Rev. Richard H. Baker

Baltimore

Race barrier still exist

I love to read Gwinn Owens and am always happy to see him return from retirement long enough to appear on your opinion page. However, he's wrong about why African Americans are not showing up in great numbers in the Ivy and semi-Ivy League schools.

Although celebrated African Americans from Spike Lee to Bill Cosby have expressed concern that there is an attitude among African-American youth that it's not cool to do school, these are not the dates for the "best" and most expensive schools anyway.

Mr. Owens implies that racial discrimination in education and employment are things of the past.

The reason bright, highly motivated and hard-working African-American students are not graduating from top schools in large numbers is that, because these obstacles still do exist, such worthy students simply do not have the money to pay the tuition.

Maureen Martindale

Baltimore

War has nothing to do with gender

Pam Cobo's assertion that war has become "irrelevant" (Perspective, June 9) will surely come as welcome news to people in Bosnia, Russia, Israel, Iraq, Korea, Taiwan and dozens of other places that are currently experiencing war, its aftermath or its threat. As for the notion that wars would cease if only women were in charge, this idea is not supported by either logic or history.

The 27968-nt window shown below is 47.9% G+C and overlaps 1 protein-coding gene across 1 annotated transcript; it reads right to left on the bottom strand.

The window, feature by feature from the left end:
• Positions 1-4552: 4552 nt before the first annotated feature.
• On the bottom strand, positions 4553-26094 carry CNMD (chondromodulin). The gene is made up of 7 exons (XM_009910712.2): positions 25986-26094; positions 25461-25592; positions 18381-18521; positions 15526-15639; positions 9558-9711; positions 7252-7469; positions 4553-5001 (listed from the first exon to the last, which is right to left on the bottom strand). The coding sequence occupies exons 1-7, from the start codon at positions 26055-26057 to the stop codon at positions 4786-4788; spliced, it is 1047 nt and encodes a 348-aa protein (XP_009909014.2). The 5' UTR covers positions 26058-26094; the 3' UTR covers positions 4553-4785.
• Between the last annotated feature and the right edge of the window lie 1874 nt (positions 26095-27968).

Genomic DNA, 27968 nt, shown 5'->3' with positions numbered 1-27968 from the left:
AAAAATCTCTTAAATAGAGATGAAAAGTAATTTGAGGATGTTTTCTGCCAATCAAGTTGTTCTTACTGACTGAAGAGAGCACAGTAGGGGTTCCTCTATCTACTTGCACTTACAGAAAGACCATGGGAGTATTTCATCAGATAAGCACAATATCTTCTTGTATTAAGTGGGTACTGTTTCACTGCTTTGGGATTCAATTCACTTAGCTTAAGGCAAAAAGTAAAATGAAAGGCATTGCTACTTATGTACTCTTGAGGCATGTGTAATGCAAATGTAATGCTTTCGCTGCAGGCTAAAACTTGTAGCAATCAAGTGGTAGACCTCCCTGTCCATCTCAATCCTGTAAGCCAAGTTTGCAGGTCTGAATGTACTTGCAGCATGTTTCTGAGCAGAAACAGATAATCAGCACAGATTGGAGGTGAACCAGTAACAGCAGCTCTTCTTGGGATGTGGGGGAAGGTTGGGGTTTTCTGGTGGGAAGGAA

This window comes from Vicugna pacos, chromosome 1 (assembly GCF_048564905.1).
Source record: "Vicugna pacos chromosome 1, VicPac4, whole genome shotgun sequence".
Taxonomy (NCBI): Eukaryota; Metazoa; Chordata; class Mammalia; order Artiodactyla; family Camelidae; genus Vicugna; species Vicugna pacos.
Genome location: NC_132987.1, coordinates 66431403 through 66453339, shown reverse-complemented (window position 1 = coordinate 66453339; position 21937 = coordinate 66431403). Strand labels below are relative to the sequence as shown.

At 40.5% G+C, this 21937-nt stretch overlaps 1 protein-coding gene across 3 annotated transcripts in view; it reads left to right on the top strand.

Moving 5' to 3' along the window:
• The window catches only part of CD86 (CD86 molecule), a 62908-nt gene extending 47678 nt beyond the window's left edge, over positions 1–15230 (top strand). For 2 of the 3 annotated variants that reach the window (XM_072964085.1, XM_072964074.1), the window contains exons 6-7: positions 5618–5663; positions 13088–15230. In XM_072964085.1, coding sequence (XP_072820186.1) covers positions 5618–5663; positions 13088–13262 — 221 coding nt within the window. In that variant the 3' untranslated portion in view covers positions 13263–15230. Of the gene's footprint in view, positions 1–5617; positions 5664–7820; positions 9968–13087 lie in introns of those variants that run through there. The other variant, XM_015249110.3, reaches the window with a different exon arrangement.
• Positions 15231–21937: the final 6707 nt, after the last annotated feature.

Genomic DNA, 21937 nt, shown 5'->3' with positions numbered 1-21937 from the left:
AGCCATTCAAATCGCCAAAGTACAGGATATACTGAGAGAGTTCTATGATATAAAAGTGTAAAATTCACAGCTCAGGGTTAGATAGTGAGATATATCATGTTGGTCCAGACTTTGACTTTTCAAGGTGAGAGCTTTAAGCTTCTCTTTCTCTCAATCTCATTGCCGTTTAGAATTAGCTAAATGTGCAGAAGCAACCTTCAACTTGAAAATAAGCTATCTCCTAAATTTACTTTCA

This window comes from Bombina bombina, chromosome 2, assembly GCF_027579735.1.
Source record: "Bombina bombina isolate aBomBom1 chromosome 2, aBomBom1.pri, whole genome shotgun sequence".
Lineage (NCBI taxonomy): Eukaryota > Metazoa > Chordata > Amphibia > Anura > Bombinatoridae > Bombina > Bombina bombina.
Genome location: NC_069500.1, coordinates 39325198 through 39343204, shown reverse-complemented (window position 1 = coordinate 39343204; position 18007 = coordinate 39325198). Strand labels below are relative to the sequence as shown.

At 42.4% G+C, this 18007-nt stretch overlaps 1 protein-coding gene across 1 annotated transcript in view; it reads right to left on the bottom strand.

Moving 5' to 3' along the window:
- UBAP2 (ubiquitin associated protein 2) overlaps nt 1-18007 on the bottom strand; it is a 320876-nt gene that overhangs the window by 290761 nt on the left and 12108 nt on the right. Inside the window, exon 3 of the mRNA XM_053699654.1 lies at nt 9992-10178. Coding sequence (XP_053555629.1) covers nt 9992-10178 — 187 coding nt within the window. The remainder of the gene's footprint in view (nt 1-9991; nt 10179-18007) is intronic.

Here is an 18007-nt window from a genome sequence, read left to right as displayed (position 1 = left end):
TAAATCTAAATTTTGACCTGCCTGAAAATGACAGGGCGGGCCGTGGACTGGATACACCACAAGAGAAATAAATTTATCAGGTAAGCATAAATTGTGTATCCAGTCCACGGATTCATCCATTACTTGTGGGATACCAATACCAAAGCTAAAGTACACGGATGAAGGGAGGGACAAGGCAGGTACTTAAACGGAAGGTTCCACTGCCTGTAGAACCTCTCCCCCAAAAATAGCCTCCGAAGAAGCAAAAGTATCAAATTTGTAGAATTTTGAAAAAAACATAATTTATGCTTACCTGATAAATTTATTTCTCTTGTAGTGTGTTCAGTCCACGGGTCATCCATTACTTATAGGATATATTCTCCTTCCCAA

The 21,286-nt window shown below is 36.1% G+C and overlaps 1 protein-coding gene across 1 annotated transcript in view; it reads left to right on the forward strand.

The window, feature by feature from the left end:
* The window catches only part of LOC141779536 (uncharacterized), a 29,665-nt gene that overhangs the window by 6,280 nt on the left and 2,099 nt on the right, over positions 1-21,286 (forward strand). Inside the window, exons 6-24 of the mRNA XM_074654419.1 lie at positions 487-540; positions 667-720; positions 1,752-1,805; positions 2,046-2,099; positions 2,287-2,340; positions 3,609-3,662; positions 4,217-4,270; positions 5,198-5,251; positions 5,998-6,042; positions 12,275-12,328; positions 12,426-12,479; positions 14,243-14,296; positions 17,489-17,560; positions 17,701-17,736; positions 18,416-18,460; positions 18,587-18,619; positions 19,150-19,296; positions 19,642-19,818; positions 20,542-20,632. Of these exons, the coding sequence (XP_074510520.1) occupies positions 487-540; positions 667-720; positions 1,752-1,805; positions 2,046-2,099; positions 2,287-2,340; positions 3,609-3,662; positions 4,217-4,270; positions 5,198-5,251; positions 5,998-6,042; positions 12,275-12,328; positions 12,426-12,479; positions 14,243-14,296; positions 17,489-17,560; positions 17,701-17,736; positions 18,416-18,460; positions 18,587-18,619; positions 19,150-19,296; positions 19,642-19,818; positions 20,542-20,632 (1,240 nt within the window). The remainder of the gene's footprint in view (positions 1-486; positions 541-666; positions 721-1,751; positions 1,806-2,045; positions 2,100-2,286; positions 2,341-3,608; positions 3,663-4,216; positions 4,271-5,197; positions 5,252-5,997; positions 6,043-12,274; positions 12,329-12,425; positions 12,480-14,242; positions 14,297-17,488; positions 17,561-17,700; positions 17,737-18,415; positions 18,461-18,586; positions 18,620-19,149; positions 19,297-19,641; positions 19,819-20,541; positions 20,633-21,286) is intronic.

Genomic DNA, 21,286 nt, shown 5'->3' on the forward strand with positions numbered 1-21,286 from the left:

In the 16th century, Elizabeth I of England fought a bloody war with Spain, and Catherine de ligious civil war in France. In the 1700s, Russia's Catherine the Great partitioned Poland and fought a war with Turkey, setting the stage for the Crimean War a century later. In the 19th century, the Maharani of Jhansi helped organize the Great Mutiny in India and personally led her troops; the Empress Tsu-hsi of China was involved in several wars; and Queen Victoria reigned over an expanding empire constantly at war. In our own time, we have seen Golda Meir of Israel at war with Arab neighbors and Margaret Thatcher launching an invasion of the Falkland Islands over the objections of some male members of her government.

The point is that good intentions and diplomacy are sometimes not enough. World War II was preceded by massive diplomatic negotiating, as was the gulf war. Wars arise when vital national interests are thought to be threatened and circumstances appear to eliminate other choices. The world is a complex and dangerous place, regardless of the gender of those who make the hard decisions.

John Reisinger

Sparks

The other side of the war on drugs

When we think about the war on drugs, we see huge raids, the police coming to pick up a violent person on drugs and hauling that person off to jail.

We don't see innocent people having their homes and cars taken away-without a single charge brought aganist them. We don't see the overcrowded prisons letting serial murderers and rapists out on parole.

It seems strange that a country as civilized as ours keeps non-violent criminals in prison and lets killers stay in our neighborhoods.

These are the too often ignored aspects of this "war." The seizures that violate our Constitution, which states that you are innocent until proven guilty, are reversed into a notion that if you are accused of having drugs, you must then prove otherwise, and for this assumption, made possibly by a jealous and angry rival with no evidence, your house or car or retirement money can be taken away without any charges being filed against you.

Jennifer Gorelik

Reisterstown

Pub Date: 6/22/96